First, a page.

Max Hsia-Kiung, MD, is an attending physician who joined the Department of Anesthesia, Critical Care and Pain Medicine at Massachusetts General Hospital in 2016. He is originally from the greater Boston area and received his medical degree at Albany Medical College. Dr. Hsia-Kiung completed his residency at the University at Buffalo and fellowship in Chronic Pain Management at the Cleveland Clinic. He works both as an anesthesiologist in the operating room with the Division of General Surgery and as an attending physician in the Center for Pain Management. He is also Medical Director at the Chronic Pain Management Clinic at North Shore Medical Center.

What advice would you give to new attending physicians?

The Department of Anesthesia at Mass General has many resources to help new physicians with clinical work, research and career development, but sometimes the hardest part is knowing where to look for them. Don’t be afraid to ask for help! Anesthesiologists are trained to be highly independent, but that can also prevent us from using many of the support systems that a world-class institution like Mass General has to offer.

Why did you choose to enter the fields of anesthesia and pain medicine?

I chose to pursue anesthesiology because it is a fascinating blend of physiology, critical care and airway management, all of which must be practiced while guiding patients through the very stressful experience of undergoing surgery. Anesthesiologists are also uniquely positioned to tackle large problems within a hospital system as we work at the cross section of so many different disciplines.

My interest in pain management arose from my desire to see patients longitudinally, to watch their progress over time, which we rarely get to see while practicing anesthesiology. Pain management is also a challenging field that requires new and creative therapies for patients who are in dire need of care, and it has been, and continues to be, an area of exciting research and innovation.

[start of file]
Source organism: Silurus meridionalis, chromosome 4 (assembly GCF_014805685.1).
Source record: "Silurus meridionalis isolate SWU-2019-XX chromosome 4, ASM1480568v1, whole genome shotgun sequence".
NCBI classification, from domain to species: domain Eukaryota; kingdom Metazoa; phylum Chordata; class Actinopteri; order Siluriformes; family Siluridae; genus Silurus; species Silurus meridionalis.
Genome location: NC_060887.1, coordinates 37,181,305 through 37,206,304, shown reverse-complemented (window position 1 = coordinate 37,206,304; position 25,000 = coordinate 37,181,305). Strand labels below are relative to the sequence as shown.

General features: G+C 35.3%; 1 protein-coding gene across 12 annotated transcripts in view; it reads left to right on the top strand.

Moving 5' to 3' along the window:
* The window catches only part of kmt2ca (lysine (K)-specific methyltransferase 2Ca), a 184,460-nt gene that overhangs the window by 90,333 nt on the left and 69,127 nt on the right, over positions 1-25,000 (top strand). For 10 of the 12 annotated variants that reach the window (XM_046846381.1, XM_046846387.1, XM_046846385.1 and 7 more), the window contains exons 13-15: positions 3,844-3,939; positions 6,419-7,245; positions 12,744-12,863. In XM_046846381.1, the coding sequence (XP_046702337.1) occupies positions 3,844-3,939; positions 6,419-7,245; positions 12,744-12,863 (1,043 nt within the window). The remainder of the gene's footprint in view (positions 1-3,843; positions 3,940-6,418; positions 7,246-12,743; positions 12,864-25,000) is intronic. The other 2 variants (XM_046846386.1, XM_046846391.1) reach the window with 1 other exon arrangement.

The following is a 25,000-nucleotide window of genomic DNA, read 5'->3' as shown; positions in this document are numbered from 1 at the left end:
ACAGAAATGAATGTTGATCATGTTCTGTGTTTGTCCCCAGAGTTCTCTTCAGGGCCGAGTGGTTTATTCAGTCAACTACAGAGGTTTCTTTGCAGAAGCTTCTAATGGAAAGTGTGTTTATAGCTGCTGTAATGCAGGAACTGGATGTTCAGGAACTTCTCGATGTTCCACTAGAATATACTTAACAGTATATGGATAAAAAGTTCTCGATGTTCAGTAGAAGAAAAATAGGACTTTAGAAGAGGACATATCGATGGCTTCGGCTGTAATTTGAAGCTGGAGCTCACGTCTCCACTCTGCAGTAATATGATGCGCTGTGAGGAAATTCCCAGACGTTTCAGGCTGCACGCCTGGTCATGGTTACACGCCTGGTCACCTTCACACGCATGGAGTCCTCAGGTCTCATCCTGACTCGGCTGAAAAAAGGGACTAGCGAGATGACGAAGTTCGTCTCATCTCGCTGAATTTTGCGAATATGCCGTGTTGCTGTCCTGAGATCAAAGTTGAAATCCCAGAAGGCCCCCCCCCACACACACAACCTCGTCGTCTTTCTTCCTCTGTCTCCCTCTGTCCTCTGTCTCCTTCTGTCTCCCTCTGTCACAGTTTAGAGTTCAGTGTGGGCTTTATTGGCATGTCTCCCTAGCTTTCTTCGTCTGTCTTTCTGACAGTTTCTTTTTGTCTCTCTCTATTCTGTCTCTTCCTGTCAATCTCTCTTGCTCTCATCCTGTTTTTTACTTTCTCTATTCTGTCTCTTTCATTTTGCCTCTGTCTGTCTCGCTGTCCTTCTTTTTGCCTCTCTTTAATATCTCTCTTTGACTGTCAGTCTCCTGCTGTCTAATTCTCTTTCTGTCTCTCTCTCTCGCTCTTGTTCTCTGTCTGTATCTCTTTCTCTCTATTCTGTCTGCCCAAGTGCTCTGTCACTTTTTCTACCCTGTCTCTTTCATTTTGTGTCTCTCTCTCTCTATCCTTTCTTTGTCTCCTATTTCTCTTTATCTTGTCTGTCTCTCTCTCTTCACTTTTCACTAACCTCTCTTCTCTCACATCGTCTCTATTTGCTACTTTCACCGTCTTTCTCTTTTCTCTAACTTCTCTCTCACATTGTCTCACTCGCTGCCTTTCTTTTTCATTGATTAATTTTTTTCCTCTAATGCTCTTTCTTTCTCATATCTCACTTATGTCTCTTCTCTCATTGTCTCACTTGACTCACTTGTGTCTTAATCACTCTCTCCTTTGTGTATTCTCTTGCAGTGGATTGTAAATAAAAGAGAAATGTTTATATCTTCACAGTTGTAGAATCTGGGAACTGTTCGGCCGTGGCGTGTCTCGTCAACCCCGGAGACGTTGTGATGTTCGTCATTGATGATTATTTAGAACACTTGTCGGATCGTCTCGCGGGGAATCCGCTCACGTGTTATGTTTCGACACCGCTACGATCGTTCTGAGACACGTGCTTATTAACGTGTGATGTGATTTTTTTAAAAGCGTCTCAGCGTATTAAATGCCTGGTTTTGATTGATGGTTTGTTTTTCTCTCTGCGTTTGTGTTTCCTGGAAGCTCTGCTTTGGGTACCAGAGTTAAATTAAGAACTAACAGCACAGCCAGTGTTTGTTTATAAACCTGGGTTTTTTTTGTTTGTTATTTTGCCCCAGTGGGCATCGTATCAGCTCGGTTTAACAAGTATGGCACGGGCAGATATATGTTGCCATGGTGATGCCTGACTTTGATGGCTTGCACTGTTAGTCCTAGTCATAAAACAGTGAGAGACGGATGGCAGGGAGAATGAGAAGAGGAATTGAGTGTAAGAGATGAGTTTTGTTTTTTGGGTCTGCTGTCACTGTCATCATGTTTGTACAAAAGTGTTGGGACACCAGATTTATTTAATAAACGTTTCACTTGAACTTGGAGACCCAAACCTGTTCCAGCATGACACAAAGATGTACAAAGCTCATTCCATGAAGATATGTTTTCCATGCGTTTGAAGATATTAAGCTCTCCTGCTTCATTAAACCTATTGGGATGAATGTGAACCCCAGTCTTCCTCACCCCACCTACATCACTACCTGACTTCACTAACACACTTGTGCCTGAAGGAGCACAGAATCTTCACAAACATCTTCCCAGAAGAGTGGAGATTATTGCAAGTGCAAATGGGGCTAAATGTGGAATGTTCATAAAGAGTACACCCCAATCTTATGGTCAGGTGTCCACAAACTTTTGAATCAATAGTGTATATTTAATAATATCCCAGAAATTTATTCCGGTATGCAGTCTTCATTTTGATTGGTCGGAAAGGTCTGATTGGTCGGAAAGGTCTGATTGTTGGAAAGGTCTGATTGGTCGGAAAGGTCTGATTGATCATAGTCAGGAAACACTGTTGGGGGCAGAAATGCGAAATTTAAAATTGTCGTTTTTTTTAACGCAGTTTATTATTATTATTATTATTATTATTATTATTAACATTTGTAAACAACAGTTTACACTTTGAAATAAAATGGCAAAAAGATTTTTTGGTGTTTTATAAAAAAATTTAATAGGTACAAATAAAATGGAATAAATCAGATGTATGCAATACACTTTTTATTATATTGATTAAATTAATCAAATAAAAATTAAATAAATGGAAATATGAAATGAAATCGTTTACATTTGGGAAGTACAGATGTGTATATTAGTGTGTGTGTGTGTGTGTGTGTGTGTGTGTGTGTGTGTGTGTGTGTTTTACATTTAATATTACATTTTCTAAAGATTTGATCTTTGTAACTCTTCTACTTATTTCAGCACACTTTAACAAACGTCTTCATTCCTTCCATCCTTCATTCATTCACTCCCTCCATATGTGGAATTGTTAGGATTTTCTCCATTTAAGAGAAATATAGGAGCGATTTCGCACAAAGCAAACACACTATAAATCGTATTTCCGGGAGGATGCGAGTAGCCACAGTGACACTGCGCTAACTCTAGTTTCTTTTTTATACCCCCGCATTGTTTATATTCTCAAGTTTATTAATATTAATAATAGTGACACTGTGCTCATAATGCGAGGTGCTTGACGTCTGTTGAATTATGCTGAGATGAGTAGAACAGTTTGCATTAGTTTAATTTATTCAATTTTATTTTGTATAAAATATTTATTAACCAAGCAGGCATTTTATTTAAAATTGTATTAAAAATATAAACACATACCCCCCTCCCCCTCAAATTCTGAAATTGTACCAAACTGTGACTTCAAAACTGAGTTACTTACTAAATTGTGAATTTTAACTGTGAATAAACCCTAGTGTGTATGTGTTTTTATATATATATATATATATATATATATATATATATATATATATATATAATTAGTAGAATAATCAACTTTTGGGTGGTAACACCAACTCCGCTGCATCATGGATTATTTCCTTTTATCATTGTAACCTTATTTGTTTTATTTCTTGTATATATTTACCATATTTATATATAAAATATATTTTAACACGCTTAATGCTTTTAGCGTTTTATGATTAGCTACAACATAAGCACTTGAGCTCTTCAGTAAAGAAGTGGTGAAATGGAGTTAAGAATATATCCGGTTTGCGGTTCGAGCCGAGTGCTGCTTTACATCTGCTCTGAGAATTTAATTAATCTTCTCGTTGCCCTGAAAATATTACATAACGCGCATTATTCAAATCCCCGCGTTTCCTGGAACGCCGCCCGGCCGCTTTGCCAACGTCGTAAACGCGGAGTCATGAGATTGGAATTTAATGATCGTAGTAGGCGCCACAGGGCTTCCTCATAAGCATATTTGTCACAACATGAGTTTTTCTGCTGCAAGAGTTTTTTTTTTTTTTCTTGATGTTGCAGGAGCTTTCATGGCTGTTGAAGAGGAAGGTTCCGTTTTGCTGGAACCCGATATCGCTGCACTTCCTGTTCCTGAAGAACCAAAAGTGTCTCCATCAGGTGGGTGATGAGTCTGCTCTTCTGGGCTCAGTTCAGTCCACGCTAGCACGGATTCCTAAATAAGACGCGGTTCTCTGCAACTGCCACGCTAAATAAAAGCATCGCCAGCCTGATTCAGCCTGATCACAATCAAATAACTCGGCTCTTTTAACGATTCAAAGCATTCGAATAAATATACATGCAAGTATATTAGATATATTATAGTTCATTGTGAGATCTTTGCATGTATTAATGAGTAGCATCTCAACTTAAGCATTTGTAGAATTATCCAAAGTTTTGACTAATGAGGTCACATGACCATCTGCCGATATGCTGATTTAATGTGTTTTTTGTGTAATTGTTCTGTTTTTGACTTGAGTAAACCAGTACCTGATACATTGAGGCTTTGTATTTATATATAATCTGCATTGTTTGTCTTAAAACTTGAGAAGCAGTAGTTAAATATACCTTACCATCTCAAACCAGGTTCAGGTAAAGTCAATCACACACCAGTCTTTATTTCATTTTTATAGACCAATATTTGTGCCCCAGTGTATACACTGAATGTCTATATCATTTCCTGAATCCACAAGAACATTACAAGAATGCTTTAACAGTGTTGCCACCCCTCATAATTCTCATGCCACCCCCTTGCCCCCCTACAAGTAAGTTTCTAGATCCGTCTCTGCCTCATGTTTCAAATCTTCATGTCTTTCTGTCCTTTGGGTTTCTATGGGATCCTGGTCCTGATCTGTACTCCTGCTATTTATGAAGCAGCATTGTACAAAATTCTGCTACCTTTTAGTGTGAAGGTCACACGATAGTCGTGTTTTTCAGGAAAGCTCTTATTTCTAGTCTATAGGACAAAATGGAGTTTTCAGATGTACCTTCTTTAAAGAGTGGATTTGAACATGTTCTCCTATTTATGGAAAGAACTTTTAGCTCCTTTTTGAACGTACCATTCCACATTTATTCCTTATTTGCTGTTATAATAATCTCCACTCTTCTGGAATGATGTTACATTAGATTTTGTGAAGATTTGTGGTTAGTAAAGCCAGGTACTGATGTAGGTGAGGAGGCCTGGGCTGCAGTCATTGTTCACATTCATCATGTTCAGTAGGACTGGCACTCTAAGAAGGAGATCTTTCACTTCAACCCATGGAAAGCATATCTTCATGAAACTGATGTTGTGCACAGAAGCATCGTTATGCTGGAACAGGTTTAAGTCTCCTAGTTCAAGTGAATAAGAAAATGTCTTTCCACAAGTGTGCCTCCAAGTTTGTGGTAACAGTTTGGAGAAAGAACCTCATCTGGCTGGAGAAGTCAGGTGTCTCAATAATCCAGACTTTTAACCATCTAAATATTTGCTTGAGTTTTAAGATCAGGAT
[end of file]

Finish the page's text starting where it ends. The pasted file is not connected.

What made you want to practice at Mass General?

I think for any physician the allure of practicing at a world-renowned institution like Mass General is undeniable, particularly considering its rich history and its setting in the heart of a vibrant, beautiful city like Boston. I was also personally drawn to the opportunity to work in both anesthesia and pain management at a teaching institution that was at the forefront of clinical practice.

In your opinion, what does the future of pain medicine look like?

Chronic pain is slowly being recognized as its own condition that has broad and dramatic effects on our population’s health. I think the medical community is also beginning to realize that management of chronic pain using only oral medications is not always effective, and this is driving doctors and scientists looking for new modalities of treatment. These innovations will likely come from ways of modulating nerve signals directly with injectable medications, biomedical devices and comprehensive rehabilitation.